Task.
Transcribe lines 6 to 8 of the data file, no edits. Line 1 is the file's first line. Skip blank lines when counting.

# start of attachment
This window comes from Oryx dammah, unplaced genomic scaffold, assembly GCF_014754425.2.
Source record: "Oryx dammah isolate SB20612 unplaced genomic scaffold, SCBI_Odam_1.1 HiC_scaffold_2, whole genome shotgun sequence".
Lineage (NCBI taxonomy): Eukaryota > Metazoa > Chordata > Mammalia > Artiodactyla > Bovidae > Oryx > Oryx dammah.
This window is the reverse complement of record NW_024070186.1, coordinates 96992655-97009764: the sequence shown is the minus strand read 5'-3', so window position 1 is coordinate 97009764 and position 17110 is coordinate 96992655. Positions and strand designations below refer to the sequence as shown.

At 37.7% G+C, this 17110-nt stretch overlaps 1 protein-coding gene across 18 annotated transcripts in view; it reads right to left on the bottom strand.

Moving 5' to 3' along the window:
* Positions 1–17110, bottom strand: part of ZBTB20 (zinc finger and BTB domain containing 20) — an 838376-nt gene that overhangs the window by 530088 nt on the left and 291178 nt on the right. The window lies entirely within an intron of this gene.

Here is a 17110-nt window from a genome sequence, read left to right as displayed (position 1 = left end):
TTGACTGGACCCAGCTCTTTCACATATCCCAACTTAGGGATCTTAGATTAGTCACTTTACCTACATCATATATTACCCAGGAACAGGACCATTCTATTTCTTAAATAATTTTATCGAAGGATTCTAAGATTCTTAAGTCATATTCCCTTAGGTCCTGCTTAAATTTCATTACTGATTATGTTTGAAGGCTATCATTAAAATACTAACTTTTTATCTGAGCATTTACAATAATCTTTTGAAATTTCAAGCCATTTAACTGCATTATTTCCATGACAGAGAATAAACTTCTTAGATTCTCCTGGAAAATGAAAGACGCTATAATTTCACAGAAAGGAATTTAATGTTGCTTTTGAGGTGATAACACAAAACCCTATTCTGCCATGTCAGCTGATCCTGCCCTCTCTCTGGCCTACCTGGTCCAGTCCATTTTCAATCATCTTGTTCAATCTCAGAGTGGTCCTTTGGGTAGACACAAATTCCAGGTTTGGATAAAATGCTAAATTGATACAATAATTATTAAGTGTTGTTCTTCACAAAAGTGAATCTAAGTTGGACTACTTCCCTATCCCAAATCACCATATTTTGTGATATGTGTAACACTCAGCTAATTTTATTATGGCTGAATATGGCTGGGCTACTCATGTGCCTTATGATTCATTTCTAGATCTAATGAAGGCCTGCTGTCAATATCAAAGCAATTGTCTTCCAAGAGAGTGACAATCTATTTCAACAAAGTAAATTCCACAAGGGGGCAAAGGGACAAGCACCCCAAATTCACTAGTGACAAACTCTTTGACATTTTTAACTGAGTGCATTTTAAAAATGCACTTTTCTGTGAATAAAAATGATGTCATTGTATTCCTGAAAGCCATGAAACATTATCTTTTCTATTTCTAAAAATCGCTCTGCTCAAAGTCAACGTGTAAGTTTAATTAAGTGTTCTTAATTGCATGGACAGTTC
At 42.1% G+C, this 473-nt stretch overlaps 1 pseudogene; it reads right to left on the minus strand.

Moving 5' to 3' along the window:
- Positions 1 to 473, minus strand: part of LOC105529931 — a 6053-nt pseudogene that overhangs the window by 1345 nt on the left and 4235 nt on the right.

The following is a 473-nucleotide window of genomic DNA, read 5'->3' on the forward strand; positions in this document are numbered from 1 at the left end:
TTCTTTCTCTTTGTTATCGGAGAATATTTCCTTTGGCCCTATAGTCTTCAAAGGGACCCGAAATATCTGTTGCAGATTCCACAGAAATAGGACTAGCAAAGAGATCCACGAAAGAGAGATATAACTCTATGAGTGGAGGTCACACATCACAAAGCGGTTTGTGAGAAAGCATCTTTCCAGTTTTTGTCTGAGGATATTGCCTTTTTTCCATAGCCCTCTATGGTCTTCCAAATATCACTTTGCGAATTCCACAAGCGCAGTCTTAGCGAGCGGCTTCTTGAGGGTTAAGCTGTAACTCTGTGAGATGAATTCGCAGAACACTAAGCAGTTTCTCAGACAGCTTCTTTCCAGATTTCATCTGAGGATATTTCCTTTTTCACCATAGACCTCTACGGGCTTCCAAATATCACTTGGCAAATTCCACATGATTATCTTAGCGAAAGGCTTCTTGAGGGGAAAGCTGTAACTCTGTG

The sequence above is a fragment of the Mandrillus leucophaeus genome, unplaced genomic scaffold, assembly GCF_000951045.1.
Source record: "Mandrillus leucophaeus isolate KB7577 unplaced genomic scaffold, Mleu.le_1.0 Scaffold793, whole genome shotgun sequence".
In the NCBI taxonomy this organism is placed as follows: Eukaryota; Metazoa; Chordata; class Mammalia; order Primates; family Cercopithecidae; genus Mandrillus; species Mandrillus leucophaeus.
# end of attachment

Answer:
Moving 5' to 3' along the window:
* Positions 1–17110, bottom strand: part of ZBTB20 (zinc finger and BTB domain containing 20) — an 838376-nt gene that overhangs the window by 530088 nt on the left and 291178 nt on the right. The window lies entirely within an intron of this gene.

Here is a 17110-nt window from a genome sequence, read left to right as displayed (position 1 = left end):